Flash-Drive Sized Chip Could Lead New ALS Research


Researchers Clive Svendsen, PhD and Samuel Sances of the Cedars-Sinai Board of Governors Regenerative Medicine Institute in Los Angeles note that spinal neuron development can be initiated by the human brain’s tiniest blood vessels.

In an article published last week in the journal Stem Cell Reports, researchers Clive Svendsen, PhD and Samuel Sances of the Cedars-Sinai Board of Governors Regenerative Medicine Institute in Los Angeles note that spinal neuron development can be initiated by the human brain’s tiniest blood vessels.1

Organ-Chip, which has been developed to recreate human biology on a microchip, has been used to track living tissues on a chip, and provided researchers a novel technique to study the disease processes in amyotrophic lateral sclerosis (ALS) and other neurodegenerative diseases.

The findings could potentially provide insights into how ALS and other neurological diseases cultivate.

"Until now, people thought these blood vessels just delivered nutrients and oxygen, removed waste and adjusted blood flow. We showed that beyond plumbing, they are genetically communicating with the neurons," said Sances, a postdoctoral fellow and first author of the study, in a press release.2

In their work, Drs Svendsen and Sances took human skin cell samples and genetically reprogrammed them into induced pluripotent stem cells (iPSCs) that can be turned into different cell types in the body; in this instance, they turned iPSCs into spinal motor neurons. Spinal motor neurons are the cells that die in ALS, and are characteristically responsible for connecting to muscles to signal movement.

To study this interaction and influence of microculture, the researchers copied both spinal motor neurons and BMECs from human induced pluripotent stem cells and observed increased calcium transient function and Chip-specific gene expression in Organ-Chips compared with 96-well plates.

The study, “Human iPSC-Derived Endothelial Cells and Microengineered Organ-Chip Enhance Neuronal Development,” concluded that: iPSC-derived neuronal and vascular tissue interact in Organ-Chip; chip culture enhances neuron function and signaling; iPSC-derived vasculature affects neuron development and neuron-vasculature pathways; and brain microvascular endothelial cells (BMECs) co-cultured on Chip co-culture activate in vivo spinal cord developmental genes.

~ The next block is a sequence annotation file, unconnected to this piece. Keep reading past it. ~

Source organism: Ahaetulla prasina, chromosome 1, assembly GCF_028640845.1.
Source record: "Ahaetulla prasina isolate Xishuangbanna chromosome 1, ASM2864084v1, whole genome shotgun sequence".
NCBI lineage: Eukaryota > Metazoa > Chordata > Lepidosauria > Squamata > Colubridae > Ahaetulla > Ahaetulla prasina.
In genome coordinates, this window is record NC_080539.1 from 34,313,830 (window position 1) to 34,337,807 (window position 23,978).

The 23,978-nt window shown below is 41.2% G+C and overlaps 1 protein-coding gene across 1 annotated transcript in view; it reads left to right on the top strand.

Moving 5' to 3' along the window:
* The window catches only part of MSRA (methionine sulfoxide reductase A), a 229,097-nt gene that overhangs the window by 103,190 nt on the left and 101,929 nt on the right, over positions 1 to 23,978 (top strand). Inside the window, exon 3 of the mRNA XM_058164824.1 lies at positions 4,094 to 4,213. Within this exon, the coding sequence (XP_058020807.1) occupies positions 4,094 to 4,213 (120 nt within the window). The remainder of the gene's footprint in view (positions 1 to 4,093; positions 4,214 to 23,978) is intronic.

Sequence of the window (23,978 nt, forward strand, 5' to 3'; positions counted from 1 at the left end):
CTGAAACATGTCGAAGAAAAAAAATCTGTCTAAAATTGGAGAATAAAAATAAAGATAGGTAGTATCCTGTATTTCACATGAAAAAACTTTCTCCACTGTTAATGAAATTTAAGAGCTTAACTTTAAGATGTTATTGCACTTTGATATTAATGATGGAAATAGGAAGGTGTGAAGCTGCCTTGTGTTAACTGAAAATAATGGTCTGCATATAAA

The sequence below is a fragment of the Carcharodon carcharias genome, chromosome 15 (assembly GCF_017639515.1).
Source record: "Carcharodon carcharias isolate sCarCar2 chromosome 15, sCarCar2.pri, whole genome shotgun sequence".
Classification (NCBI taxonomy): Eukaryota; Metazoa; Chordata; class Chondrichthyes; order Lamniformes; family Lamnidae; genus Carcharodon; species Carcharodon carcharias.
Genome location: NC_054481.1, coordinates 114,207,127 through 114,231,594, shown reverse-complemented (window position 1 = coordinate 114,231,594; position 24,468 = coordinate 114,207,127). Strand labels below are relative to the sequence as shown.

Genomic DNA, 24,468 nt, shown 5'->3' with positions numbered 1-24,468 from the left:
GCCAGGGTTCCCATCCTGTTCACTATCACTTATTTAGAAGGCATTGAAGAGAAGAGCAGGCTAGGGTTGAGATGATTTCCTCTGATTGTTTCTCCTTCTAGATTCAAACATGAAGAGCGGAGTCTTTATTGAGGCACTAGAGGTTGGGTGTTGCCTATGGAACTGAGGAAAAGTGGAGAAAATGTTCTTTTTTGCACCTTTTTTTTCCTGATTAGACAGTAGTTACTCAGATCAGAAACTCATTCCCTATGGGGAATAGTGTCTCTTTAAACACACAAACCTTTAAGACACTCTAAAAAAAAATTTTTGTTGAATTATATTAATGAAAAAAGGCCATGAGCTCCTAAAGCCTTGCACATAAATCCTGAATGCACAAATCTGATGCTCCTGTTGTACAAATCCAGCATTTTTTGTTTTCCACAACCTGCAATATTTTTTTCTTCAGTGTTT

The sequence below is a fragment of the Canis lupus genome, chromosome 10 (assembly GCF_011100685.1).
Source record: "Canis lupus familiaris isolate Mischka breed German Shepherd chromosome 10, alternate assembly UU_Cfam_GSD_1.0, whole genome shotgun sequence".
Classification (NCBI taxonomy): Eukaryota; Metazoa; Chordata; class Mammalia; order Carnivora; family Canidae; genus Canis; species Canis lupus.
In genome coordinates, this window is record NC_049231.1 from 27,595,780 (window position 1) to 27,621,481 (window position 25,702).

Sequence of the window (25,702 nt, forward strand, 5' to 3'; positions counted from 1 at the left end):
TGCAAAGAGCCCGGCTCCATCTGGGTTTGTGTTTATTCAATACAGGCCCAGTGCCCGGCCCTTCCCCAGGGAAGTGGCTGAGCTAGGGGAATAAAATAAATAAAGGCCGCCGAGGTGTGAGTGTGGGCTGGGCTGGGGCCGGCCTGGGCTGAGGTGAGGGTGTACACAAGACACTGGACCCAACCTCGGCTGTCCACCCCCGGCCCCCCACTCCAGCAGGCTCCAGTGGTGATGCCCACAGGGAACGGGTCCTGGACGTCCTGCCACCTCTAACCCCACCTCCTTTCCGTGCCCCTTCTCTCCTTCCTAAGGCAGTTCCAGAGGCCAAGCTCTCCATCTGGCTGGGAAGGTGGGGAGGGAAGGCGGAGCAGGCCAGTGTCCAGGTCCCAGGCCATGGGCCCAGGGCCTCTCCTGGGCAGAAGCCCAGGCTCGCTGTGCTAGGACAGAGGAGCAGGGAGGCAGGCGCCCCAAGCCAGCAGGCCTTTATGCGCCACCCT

“Brain microvascular endothelial cells (BMECs) share common signaling pathways with neurons early in development, but their contribution to human neuronal maturation is largely unknown,” it was noted in the study. “Seeding BMECs in the Organ-Chip led to vascular-neural interaction and specific gene activation that further enhanced neuronal function and in vivo-like signatures. The results show that the vascular system has specific maturation effects on spinal cord neural tissue, and the use of Organ-Chips can move stem cell models closer to an in vivo condition.”

With these findings, the hope is that the Organ-Chip can soon be applied to ALS research as quickly as possible. It is currently being used in a large study designed to seek out new biomarkers and disease targets for therapy development. “Importantly, the intact nature of the blood vessel compartment could enable rapid drug development by studying the effects of delivering experimental therapeutics through blood vessels into neural tissue,” said Sances in an interview with the ALS Association.3

The research is part of a larger collaboration between Cedars-Sinai and Emulate Inc., the Patient-on-a-Chip program, which aims to predict which treatments would be most effective for specific diseases based entirely on a patient’s genetic makeup and disease variant.

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  1. Human iPSC-Derived Endothelial Cells and Microengineered Organ-Chip Enhance Neuronal Development. Sances, S., et al. Stem Cell Reports. Published online: March 22, 2018. DOI: https://doi.org/10.1016/j.stemcr.2018.02.012
  2. Brain’s Tiniest Blood Vessels Trigger Spinal Motor Neurons to Develop [news release]. Los Angeles, CA: Cedars-Sinai; March 23, 2018. https://www.cedars-sinai.edu/About-Us/News/News-Releases-2018/Brains-Tiniest-Blood-Vessels-Trigger-Spinal-Motor-Neurons-to-Develop.aspx/. Accessed April 5, 2018.
  3. Organ-Chip Technology Can Be Applied to Understand ALS Disease Pathways. Washington, D.C.: The ALS Association; March 27, 2018. https://alsadotorg.wordpress.com/2018/03/27/organ-chip-technology-can-be-applied-to-understand-als-disease-pathways/. Accessed April 5, 2018.
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